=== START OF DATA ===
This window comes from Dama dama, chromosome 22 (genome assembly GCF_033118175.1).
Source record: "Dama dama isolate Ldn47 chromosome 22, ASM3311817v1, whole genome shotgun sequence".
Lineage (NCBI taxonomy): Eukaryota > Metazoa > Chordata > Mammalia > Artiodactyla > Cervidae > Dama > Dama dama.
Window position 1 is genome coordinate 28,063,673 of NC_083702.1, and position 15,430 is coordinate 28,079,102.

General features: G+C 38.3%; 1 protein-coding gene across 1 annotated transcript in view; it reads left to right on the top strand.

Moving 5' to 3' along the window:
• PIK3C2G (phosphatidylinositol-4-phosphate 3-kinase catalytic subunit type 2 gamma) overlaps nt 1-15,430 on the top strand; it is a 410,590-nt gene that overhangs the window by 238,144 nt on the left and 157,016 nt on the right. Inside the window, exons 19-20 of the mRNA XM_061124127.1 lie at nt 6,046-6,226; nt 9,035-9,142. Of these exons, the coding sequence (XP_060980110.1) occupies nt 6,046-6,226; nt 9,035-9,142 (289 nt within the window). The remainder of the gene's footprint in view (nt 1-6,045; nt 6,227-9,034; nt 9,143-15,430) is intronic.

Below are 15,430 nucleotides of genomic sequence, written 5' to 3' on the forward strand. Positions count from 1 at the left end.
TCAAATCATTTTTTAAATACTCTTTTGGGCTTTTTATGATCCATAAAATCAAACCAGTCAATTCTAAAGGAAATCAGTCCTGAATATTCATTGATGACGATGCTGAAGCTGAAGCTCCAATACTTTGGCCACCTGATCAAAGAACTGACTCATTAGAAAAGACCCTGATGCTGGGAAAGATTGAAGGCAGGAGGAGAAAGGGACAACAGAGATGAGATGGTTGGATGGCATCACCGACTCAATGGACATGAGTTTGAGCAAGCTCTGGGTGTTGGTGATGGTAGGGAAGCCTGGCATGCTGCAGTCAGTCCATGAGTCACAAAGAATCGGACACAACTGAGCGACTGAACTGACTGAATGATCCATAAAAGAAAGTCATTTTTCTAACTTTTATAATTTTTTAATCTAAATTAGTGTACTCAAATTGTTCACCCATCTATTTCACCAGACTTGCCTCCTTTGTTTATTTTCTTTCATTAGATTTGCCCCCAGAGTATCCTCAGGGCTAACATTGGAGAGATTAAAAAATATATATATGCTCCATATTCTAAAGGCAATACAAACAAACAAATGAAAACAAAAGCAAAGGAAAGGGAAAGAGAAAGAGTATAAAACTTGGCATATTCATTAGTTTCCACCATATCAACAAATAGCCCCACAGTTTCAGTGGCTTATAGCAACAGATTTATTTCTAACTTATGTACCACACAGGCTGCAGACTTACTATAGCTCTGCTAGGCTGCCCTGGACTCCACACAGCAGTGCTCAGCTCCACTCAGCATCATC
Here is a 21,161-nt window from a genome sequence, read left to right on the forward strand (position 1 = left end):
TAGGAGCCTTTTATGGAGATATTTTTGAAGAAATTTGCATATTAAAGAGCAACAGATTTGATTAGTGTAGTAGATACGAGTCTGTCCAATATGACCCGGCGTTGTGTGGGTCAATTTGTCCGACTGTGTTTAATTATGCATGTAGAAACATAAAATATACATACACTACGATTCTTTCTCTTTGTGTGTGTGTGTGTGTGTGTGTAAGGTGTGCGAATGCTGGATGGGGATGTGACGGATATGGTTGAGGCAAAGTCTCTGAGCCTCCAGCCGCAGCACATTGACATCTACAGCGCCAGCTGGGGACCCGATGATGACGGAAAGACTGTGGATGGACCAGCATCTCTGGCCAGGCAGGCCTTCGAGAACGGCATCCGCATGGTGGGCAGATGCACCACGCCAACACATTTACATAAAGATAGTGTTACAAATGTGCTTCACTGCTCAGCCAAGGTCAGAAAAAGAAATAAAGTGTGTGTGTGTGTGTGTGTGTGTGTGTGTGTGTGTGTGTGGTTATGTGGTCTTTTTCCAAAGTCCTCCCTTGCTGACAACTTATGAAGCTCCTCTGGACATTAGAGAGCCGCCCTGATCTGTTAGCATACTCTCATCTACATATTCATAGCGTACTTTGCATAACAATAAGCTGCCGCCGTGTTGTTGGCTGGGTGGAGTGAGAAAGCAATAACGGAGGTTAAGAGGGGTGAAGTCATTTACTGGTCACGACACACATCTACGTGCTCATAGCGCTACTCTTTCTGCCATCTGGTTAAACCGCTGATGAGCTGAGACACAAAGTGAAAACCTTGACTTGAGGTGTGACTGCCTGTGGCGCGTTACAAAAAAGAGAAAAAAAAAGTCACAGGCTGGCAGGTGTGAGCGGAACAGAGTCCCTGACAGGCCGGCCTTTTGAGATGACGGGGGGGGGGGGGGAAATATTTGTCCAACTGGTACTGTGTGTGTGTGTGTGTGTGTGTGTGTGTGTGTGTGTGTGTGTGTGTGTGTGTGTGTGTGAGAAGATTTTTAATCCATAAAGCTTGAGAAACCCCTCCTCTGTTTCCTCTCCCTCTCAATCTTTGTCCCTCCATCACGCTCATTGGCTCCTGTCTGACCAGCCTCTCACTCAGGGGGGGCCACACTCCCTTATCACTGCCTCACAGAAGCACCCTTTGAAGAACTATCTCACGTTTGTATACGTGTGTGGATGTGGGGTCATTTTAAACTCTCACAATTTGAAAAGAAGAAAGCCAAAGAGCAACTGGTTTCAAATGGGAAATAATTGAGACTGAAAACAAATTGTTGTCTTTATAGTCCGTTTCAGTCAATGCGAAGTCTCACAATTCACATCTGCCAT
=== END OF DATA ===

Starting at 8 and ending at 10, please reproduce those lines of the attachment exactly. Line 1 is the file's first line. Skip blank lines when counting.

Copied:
Below are 15,430 nucleotides of genomic sequence, written 5' to 3' on the forward strand. Positions count from 1 at the left end.
TCAAATCATTTTTTAAATACTCTTTTGGGCTTTTTATGATCCATAAAATCAAACCAGTCAATTCTAAAGGAAATCAGTCCTGAATATTCATTGATGACGATGCTGAAGCTGAAGCTCCAATACTTTGGCCACCTGATCAAAGAACTGACTCATTAGAAAAGACCCTGATGCTGGGAAAGATTGAAGGCAGGAGGAGAAAGGGACAACAGAGATGAGATGGTTGGATGGCATCACCGACTCAATGGACATGAGTTTGAGCAAGCTCTGGGTGTTGGTGATGGTAGGGAAGCCTGGCATGCTGCAGTCAGTCCATGAGTCACAAAGAATCGGACACAACTGAGCGACTGAACTGACTGAATGATCCATAAAAGAAAGTCATTTTTCTAACTTTTATAATTTTTTAATCTAAATTAGTGTACTCAAATTGTTCACCCATCTATTTCACCAGACTTGCCTCCTTTGTTTATTTTCTTTCATTAGATTTGCCCCCAGAGTATCCTCAGGGCTAACATTGGAGAGATTAAAAAATATATATATGCTCCATATTCTAAAGGCAATACAAACAAACAAATGAAAACAAAAGCAAAGGAAAGGGAAAGAGAAAGAGTATAAAACTTGGCATATTCATTAGTTTCCACCATATCAACAAATAGCCCCACAGTTTCAGTGGCTTATAGCAACAGATTTATTTCTAACTTATGTACCACACAGGCTGCAGACTTACTATAGCTCTGCTAGGCTGCCCTGGACTCCACACAGCAGTGCTCAGCTCCACTCAGCATCATC
Here is a 21,161-nt window from a genome sequence, read left to right on the forward strand (position 1 = left end):